The Rule Of Law In Colonial ConnecticutPosted: December 30, 2012 Filed under: General Law, Legal History | Tags: code of 1650, due process, fundamental orders, magna carta, roger ludlow Leave a comment
What, if anything, do Connecticut’s earliest legal documents have to say about the rule of law and its relationship to an orderly society? Let’s start with a document known as the Fundamental Orders, adopted on January 14, 1639 (or perhaps 1638 according to some sources). The phrase “Constitution State,” which we see so often on the license plate of the car in front of us, is based on the notion–accepted by some, disputed by others–that the Fundamental Orders represent the first written constitution in the western world. The Orders (of which there were eleven) established a formal confederation among the towns of Windsor, Wethersfield and Hartford and set forth a form of government. However, it is the introductory paragraph, a preamble of sorts, that explains why a government is desired:
For as much as it hath pleased Almighty God by the wise disposition of his divine providence so to order and dispose of things that we the Inhabitants and Residents of Windsor, Hartford and Wethersfield are now cohabiting and dwelling in and upon the River of Connectecotte and the lands thereunto adjoining; and well knowing where a people are gathered together the word of God requires that to maintain the peace and union of such a people there should be an orderly and decent Government established according to God, to order and dispose of the affairs of the people at all seasons as occasion shall require; do therefore associate and conjoin ourselves to be as one Public State or Commonwealth; and do for ourselves and our successors and such as shall be adjoined to us at any time hereafter, enter into Combination and Confederation together, to maintain and preserve the liberty and purity of the Gospel of our Lord Jesus which we now profess, as also, the discipline of the Churches, which according to the truth of the said Gospel is now practiced amongst us; as also in our civil affairs to be guided and governed according to such Laws, Rules, Orders and Decrees as shall be made, ordered, and decreed as followeth:
Clearly, the Fundamental Orders did not recognize any difference between religious and secular law. But they did recognize that some type of government was necessary to “maintain the peace and union of” people living together, and that an “orderly and decent government” is necessary to “order and dispose of the affairs of the people.” And to the point of this post, the Orders explained that the newly established government shall make “laws rule orders and decrees” to guide and govern civil affairs.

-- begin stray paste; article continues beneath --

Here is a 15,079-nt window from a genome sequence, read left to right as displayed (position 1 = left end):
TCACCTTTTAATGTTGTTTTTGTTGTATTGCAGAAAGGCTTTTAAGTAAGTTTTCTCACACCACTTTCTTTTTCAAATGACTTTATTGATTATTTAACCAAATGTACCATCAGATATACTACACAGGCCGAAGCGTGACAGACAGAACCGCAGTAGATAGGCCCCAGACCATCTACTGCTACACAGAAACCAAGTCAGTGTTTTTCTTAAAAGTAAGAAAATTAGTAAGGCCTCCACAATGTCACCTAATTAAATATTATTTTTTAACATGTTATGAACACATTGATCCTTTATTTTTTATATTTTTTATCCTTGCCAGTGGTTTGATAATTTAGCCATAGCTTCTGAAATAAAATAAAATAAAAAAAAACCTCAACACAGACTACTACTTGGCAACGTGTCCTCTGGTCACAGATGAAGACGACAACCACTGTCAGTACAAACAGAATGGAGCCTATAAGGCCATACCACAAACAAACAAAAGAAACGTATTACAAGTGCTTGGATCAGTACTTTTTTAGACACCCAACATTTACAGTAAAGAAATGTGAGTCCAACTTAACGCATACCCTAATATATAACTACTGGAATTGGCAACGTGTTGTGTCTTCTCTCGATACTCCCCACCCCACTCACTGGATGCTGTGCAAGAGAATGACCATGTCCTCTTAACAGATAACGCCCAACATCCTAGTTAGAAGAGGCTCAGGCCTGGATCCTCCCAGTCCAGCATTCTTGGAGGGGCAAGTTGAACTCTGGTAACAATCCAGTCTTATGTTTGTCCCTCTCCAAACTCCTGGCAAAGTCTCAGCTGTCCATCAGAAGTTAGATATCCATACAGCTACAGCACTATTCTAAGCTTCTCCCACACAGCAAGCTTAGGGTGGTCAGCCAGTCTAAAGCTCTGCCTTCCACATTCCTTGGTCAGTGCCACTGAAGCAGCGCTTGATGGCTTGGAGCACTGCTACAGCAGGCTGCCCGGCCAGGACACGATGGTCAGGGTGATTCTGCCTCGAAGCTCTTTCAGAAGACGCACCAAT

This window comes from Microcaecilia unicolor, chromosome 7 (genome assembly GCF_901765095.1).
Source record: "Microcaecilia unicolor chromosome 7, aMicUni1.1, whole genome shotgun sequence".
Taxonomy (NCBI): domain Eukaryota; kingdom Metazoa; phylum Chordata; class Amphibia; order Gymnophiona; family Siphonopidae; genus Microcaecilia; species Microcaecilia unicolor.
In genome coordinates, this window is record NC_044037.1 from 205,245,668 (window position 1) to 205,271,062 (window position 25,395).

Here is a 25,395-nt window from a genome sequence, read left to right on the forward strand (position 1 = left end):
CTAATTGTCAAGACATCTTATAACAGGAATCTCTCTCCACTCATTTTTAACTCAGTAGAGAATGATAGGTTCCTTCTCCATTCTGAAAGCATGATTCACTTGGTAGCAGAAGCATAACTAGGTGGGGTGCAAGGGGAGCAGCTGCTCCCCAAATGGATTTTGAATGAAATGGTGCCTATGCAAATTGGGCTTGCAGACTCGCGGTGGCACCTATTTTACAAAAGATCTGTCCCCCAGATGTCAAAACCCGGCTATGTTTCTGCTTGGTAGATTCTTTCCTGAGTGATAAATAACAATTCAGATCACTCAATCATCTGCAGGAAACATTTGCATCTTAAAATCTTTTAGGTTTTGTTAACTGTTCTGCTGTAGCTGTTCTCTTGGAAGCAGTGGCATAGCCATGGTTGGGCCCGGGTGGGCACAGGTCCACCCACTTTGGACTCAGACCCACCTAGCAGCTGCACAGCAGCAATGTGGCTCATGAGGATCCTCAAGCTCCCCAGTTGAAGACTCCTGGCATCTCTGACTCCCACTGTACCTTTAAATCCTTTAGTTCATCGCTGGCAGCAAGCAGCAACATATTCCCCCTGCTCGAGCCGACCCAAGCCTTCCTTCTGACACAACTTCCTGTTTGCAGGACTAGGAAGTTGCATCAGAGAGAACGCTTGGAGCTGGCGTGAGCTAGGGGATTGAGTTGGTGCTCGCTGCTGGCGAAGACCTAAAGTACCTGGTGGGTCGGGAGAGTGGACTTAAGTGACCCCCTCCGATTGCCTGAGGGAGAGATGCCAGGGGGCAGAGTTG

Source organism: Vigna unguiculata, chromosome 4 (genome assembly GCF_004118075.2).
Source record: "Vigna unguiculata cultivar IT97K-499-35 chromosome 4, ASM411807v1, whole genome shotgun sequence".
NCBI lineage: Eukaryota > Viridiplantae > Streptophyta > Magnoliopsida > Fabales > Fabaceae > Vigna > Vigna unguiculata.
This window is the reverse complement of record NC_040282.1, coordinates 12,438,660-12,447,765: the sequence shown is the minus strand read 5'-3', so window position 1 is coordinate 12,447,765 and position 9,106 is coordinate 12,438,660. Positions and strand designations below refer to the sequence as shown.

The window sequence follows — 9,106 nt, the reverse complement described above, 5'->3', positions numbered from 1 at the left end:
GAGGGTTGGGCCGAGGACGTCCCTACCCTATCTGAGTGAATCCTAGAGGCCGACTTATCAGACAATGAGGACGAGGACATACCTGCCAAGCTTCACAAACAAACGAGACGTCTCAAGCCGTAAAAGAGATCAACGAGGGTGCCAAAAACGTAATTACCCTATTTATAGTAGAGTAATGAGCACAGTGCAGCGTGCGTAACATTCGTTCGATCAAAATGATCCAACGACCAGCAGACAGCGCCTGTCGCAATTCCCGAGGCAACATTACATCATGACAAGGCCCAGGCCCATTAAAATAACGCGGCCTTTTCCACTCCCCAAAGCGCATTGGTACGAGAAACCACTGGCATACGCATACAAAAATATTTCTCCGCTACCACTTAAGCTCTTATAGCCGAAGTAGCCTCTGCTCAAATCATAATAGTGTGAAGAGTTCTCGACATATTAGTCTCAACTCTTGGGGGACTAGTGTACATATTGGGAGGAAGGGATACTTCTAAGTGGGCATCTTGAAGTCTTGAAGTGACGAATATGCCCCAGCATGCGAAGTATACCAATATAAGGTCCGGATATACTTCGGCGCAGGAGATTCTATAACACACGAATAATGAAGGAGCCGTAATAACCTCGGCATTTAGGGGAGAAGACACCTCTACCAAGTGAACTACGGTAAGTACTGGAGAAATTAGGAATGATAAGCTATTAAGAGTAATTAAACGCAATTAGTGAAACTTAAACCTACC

Let’s jump ahead a few years, to the adoption of the Code of 1650, also known as Ludlow’s Code after its author, Roger Ludlow, an early Connecticut colonist and perhaps the only one educated as a lawyer. Like the Fundamental Orders, the Code of 1650 recognizes that a government of laws is necessary for an orderly society. But the Code goes further and makes clear that certain basic substantive rights, beyond the existence of government itself, are necessary to ensure the liberties, immunities and privileges of every man (sorry ladies):
Forasmuch as the free fruition of such Libberties, Immunities, Privileges, as Humanity, Civillity and Christianity, call for, as due to euery man in his place and proportion, without Impeachmt and infringement, hath euer beene and euer will bee the Tranquillity and Stabillity of churches and Common wealths, and the denyall or deprivall thereof, the disturbance if not ruine of both:
It is therefore ordered by this Courte and Authority thereof, that no mans life shall bee taken away, no mans honor or good name shall bee stained, no mans person shall be arrested, restrained, banished, dismembered nor in any way punished; no man shall bee deprived of his wife or children, no mans goods or estate shall bee taken away from him, nor in any wayes in-damaged, vnder colour of Law or countenance of Authority, vnless it be by the vertue or equity of some express Law of the Country warranting the same, established by a Generall Courte, and sufficiently published, or in case of the defect of a Law in any perticular case, by the word of God.
Does this language sound familiar? It should. Judge Henry Cohn, who has written extensively on the early legal history of Connecticut, suggests that Ludlow borrowed this language from the Massachusetts Bay Body of Liberties. See Cohn at IV. Others disagree (see J. Taylor at 99) and trace the language in both documents to a much earlier one drafted in 1215, the Magna Carta, specifically clause 39 thereof, in which King John of England promised that “No free man shall be seized or imprisoned, or stripped of his rights or possessions, or outlawed or exiled, or deprived of his standing in any other way, nor will we proceed with force against him, or send others to do so, except by the lawful judgment of his equals or by the law of the land.”
In 1354, Parliament adopted a statute incorporating King John’s promise, but substituted for the phrase “law of the land” a new phrase that should be familiar to all: “No man … shall be put out of land or tenement, or arrested or imprisoned, or disinherited, or put to death, without being brought in answer by due process of law.” (Emphasis supplied.)